Do You Have Rights Without a Union?
Many nurses in non-union hospitals assume they have inherent rights as employees to protect them from losing their jobs or from being treated unfairly by their employer. The fact is that, aside from a handful of laws that regulate overtime or protect employees from discrimination based on a protected class (such as race, religion, etc.), nurses in non-union environments are generally considered "at-will" employees. That means they serve at the pleasure of the employer and may be dismissed or unfairly treated at the will of the employer. Most nurses at non-union facilities only become aware of this reality when their employer takes some unfair action against them. That's when nurses realize they need the protection of a union.
Your Right to "Proper or Just Cause"
There are many rights won in ONA contracts. Perhaps the most important, though, is the language that protects nurses from being dismissed or disciplined without "proper cause”. Proper cause requires an employer in all but the most egregious cases to use several progressively more harsh levels of discipline over time in an effort to correct a nurse’s performance or behavior before terminating the nurse. It also requires employers to be consistent in how they discipline employees by not allowing one employee to engage in a particular behavior or practice while disciplining another employee for engaging in the same or similar behavior or practice.
Your Right to ONA Representation
Both ONA contracts and the laws governing employment in a unionized workplace protect your right to ONA representation. ONA-represented nurses have the right to be represented during any questioning about or investigation into their performance or activities as employees. These are known as "Weingarten Rights", after the federal court ruling that established them and these rights are only available to workers who are unionized.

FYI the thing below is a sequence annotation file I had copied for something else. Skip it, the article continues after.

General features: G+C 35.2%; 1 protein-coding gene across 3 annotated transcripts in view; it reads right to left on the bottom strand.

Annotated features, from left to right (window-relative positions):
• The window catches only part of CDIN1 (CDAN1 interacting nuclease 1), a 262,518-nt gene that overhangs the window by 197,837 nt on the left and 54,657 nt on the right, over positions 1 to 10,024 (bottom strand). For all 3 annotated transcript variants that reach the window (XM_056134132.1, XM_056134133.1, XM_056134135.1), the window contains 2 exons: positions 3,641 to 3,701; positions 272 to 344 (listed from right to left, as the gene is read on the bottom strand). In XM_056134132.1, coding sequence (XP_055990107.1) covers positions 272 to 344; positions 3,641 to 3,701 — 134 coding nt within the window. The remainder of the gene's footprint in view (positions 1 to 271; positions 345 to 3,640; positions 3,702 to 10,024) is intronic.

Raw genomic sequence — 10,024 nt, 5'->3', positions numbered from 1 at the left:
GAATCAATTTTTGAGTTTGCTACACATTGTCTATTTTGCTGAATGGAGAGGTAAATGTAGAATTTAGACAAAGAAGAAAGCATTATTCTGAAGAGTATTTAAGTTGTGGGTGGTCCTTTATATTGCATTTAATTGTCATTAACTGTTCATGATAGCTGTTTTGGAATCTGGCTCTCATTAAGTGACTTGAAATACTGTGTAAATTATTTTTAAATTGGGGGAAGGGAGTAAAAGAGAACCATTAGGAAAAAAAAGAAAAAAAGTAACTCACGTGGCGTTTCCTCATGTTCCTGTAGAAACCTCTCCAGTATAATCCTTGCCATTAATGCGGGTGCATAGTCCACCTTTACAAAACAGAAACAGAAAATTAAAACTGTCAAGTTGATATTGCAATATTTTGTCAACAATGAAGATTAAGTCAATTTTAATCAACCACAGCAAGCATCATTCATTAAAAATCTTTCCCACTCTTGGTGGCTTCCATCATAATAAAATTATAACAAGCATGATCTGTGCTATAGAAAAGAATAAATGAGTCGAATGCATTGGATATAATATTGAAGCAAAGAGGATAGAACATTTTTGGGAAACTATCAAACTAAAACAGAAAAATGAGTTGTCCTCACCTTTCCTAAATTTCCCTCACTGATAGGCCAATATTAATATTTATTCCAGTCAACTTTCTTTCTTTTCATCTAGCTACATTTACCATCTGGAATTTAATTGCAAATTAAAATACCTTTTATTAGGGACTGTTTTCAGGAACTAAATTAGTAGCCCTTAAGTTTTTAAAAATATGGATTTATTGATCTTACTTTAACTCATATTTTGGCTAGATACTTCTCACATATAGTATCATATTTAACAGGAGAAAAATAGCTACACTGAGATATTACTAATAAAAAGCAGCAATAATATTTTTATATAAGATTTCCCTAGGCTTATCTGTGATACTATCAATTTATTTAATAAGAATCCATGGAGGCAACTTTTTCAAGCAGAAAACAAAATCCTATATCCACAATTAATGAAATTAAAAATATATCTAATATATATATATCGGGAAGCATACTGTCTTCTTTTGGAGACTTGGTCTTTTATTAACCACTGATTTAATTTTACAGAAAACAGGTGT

However, a nurse must assert her/his Weingarten Rights by insisting on having an ONA representative present during an investigation because an employer is not required to provide a nurse a representative or even notify the nurse of her/his right to a representative.
In addition, nurses working under one of ONA’s collective bargaining agreements can file a "grievance” asserting that the employer is violating the contract. During the grievance process, a nurse has the right to be represented by ONA in any discussions with the employer. Your right to be represented by ONA in the grievance process includes time to meet with your representative to prepare for the grievance meeting with the employer.
Your Right to be Treated Fairly
ONA contracts establish certain parameters that require the hospital to treat nurses fairly. These include how nurses are paid (the employer must follow the established pay scale and may not discriminate by awarding money to one nurse and not another); how nurses are scheduled (there must be a system of scheduling and time off that is followed for every nurse); and how nurses are held to performance standards (all nurses must be subject to the same standards and may not be disciplined based on subjective criteria that vary from nurse to nurse). There are, of course, many others.
Your Right to Fair and Equal Access to the Benefits in our Contract
There are many employment benefits in the contracts. These can include differentials and premium pay for special work, such as on-call, call back, sixth and consecutive days, mandatory overtime, and many others. You have a right to these benefits and a right to access them in a fair manner. That's why contracts contain language requiring the hospital to follow certain steps before canceling or curtailing scheduled work hours, assignment of overtime, etc.
Please take some time to study your contract and to familiarize yourself with your rights and benefits.
Weingarten Rights Statement
"I request to have a union representative present on my behalf during this meeting because I believe it may lead to disciplinary action being taken against me. If I am denied my right to have a union representative present, I will attend the meeting, but refuse to answer questions that I believe may lead to discipline. (This is my right under a Supreme Court Decision called Weingarten)."